Cloud enablement

Xsigo Follows Southwest's Route

Xsigo Systems Inc. announced a smaller version of its I/O Director today, targeting the way data centers are starting to model Southwest Airlines.

No, it doesn't have anything to do with limiting in-flight food to small bags of peanuts (although that's more food than you get on many flights these days). It has to do with the cookie-cutter approach some companies are taking toward their data centers.

With data centers expanding to accommodate cloud computing, it was a short step for enterprises to start fitting servers into prefab, wire-once racks. Each rack represents one generic chunk of computing capability that can be deployed quickly.

"It's kind of the Southwest model for the data center," says Jon Toor, Xsigo's vice president of marketing, referring to the fact that Southwest uses one model of plane and, until recently, sold only one type of ticket.

I/O Director was designed to sit at the end of a row of racks. By shrinking the design to just two rack units tall, Xsigo is making it feasible to give a prefab computing rack (also called a pod) an I/O Director of its own.

The smaller version is called the VP560 I/O Director, and Xsigo announced VMware Inc. (NYSE: VMW) as a customer.

Xsigo, founded by veterans of Juniper Networks Inc. (NYSE: JNPR), sells an I/O go-between box that lets servers tackle different tasks, changing personalities on the fly depending on what kind of capability is needed. The idea is to lower the amount of time a server spends sitting idle, waiting for someone to request one type of job. (See Xsigo Gets Real, Gets Virtual.)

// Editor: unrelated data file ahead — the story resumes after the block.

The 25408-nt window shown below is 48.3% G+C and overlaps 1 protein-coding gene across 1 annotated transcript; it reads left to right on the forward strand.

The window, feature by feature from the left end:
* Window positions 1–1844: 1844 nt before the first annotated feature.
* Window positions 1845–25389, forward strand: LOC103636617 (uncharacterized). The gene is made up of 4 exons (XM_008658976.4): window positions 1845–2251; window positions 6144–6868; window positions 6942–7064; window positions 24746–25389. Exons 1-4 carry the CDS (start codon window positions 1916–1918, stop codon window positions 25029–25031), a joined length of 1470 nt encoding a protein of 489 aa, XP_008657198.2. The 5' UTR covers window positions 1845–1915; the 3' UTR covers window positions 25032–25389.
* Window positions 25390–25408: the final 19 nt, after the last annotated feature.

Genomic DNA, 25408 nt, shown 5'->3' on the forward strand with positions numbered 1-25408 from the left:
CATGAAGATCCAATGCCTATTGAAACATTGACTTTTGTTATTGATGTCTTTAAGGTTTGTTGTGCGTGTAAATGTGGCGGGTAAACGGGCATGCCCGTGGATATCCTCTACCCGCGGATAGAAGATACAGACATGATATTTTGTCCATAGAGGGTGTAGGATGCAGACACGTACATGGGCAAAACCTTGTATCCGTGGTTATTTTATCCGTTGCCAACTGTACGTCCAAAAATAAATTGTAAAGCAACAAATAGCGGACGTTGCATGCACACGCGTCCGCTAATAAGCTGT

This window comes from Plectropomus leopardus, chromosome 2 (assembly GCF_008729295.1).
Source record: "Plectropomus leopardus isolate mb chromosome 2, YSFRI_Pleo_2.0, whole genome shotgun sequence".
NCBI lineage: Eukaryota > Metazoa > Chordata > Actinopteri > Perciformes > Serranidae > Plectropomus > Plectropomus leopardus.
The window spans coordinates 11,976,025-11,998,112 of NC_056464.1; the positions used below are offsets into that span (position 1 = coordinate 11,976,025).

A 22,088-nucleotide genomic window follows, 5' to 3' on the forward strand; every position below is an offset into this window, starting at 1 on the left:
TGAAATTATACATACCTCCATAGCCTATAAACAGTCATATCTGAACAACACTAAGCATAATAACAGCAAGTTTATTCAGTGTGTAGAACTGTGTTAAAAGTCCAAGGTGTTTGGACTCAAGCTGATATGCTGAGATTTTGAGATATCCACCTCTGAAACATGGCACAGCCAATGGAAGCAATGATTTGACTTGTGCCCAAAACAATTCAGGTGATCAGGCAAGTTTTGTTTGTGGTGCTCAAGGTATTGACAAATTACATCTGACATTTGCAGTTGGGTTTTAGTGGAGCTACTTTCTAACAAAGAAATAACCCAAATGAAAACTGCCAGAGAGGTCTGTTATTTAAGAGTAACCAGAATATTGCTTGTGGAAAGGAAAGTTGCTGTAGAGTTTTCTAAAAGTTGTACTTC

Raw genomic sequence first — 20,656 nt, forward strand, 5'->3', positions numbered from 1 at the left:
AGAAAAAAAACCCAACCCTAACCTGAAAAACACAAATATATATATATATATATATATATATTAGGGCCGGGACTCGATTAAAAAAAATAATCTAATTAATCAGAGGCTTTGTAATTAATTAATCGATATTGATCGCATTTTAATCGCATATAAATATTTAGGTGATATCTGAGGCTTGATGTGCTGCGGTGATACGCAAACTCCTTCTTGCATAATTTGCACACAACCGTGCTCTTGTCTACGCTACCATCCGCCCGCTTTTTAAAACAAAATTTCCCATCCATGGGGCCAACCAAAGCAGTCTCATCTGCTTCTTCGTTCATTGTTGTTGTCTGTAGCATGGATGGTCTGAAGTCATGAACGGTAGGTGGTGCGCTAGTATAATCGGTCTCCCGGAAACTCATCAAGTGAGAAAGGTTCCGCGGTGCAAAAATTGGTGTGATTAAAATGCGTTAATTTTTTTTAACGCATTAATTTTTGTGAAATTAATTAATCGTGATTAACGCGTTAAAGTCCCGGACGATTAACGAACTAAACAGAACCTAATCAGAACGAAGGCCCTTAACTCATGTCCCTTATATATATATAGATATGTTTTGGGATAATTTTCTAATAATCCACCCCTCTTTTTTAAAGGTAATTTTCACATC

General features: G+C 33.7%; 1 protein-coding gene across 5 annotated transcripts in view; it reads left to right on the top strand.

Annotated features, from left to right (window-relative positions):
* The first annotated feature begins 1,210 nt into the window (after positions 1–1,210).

Cisco Systems Inc. (Nasdaq: CSCO) and HP Inc. (NYSE: HPQ) have started offering the same idea, but Xsigo distances itself from those two by noting that it's built an open platform, one that's not wedded to a particular data-center architecture.

Xsigo has sold mostly into the enterprise, claiming 65 deployments in that market, but it's also attracting service providers -- "some of the big two- and three-letter names in the business," Toor says. In those cases, Xsigo is being used as part of a managed-services or infrastructure-outsourcing offering.

— Craig Matsumoto, West Coast Editor, Light Reading

Pete Baldwin 12/5/2012 | 4:36:42 PM
re: Xsigo Follows Southwest's Route

Not that Cisco and HP are pushovers, but Xsigo does have a point about offering this kind of virtualization without vendor lock-in.  A lot is going to depend on how successful the all-in-one data center offerings (like Cisco's UCS) are. 

It's also going to be interesting to see how long it takes before someone provides an open competitor to I/O Director.


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